Eight states and the District of Columbia currently allow recreational marijuana use, and 29 states plus the district permit its use for ostensibly medical purposes.
Some of marijuana legalization’s negative impacts are well publicized. The sharp increase in marijuana-related automobile fatalities in legalized states like Washington has spurred the American Automobile Association to oppose legalization.
Less publicized is legalization’s negative impact on the workplace. As pot use has risen, more employees are testing positive for marijuana at work. In just four years, the positivity rate for oral swab marijuana tests rose about 75 percent — from 5.1 percent in 2013 to 8.9 percent in 2016.
Further, Colorado and Washington, the first two states to legalize marijuana recreationally, have shown the largest recent growth in positive tests, outpacing the national average. Perhaps for that reason, employers from Colorado have started recruiting workers from other states after being unable to find in-state residents who can pass a drug test.
Some of this lack of coverage stems from misconceptions surrounding marijuana use, encouraged by a powerful marijuana lobby. Like the tobacco industry, the marijuana lobby has invested in downplaying the risks of marijuana use, and promoting laws restricting employers’ ability to discipline employees who test positive for the drug.
Getting beyond this misinformation is key to any human resources professional who wishes to understand the real risks of marijuana legalization for their business. To “clear the haze,” here are the top five misconceptions about marijuana’s impact on the workplace:
- Marijuana is safer than alcohol.
Perhaps the most popular slogan of the pot lobby is also one of the most misleading. It takes one fact about marijuana — it affects different parts of the brain than alcohol, and thus it is next to impossible to consume so much pot to stop your heart or breathing — and distorts it into a false statement about pot’s overall safety.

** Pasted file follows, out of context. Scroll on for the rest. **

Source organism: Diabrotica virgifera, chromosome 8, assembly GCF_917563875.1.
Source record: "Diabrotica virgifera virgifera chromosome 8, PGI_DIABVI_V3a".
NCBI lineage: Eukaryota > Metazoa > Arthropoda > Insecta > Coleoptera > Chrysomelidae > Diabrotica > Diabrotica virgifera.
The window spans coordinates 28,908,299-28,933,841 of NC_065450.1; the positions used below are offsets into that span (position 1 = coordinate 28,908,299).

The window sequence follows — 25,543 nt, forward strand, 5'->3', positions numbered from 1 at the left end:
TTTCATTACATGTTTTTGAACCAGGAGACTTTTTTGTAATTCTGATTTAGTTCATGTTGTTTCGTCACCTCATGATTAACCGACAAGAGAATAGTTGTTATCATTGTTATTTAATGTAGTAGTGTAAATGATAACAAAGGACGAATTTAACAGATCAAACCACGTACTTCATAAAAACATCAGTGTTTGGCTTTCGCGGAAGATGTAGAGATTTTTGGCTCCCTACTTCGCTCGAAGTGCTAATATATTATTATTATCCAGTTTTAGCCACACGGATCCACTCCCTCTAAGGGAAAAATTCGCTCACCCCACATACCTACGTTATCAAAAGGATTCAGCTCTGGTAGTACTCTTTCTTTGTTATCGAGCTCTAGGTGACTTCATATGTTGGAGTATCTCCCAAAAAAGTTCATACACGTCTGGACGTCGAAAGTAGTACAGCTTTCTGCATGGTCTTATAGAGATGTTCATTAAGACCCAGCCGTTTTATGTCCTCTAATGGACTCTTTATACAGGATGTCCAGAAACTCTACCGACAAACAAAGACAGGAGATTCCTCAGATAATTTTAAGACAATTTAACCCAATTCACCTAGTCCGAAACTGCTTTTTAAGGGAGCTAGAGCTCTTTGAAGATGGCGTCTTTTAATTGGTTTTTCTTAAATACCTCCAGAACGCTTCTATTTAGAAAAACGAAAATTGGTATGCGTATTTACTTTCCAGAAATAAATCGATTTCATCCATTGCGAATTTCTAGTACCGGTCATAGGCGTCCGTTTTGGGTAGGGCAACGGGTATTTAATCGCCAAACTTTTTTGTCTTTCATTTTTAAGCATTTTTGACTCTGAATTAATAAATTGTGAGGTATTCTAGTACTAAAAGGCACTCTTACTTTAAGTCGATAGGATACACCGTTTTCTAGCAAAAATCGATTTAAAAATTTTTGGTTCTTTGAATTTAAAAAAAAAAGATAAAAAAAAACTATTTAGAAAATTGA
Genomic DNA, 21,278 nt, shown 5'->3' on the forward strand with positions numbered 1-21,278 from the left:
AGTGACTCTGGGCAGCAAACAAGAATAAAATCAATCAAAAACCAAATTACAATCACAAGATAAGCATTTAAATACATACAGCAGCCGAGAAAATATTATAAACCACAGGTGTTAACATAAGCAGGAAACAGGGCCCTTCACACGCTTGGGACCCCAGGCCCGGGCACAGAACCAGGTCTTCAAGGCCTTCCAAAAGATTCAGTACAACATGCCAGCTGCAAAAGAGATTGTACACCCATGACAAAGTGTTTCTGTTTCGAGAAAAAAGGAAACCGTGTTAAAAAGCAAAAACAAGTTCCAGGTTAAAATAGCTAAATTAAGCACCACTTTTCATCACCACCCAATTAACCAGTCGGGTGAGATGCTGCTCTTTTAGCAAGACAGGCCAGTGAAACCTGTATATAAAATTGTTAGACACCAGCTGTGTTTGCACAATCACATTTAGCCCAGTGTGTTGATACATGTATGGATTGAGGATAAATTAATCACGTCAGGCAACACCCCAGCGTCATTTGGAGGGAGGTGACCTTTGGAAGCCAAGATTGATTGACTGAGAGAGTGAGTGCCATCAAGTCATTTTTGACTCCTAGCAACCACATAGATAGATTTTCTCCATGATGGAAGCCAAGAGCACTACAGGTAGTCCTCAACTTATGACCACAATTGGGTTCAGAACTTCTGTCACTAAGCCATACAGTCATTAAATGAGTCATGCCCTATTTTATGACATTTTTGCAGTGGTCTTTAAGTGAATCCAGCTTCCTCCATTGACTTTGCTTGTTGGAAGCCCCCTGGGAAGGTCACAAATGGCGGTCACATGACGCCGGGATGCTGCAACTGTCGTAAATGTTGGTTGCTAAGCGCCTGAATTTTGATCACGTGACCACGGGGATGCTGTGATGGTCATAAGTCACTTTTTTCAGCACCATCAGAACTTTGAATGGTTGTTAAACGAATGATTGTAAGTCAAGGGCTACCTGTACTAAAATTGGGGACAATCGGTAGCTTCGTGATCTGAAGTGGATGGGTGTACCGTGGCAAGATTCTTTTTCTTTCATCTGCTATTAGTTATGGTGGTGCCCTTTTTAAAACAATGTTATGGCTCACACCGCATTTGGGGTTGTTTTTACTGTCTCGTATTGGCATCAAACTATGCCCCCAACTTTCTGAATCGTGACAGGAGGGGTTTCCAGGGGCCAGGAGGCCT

A study of thousands of employees, conducted when marijuana was far less potent, showed that marijuana users are much more likely to suffer workplace injuries or skip work. And more recent studies show that marijuana is even more detrimental than alcohol use in the workplace context. According to an analysis of the nation’s premier survey on drug use, pot users were more than twice as likely than alcohol users to have their substance use “cause serious problems at home, work, or school,” and more than twice as likely to take time from school, work, or other important activities to use their drug of choice.
The same survey reveals that, even when controlling for alcohol use, marijuana users are:
- 40 percent more likely to have missed at least one day of work in the last month due to illness/injury.
- 106 percent more likely to have missed at least one day of work in the last month because they “just didn’t want to be there.”
- It’s easy to tell if an employee is using marijuana at work.
Many people believe they can tell if someone has been using marijuana by its characteristic “skunky” smell. Legalization has changed all that.
The marijuana industry has brought cutting-edge technology to a drug that used to be grown in remote fields. Most importantly, they have learned how to extract THC, the plant’s psychoactive component — which can then be infused in almost any product under the sun to impart a high: candies, gum, lotion, even suppositories.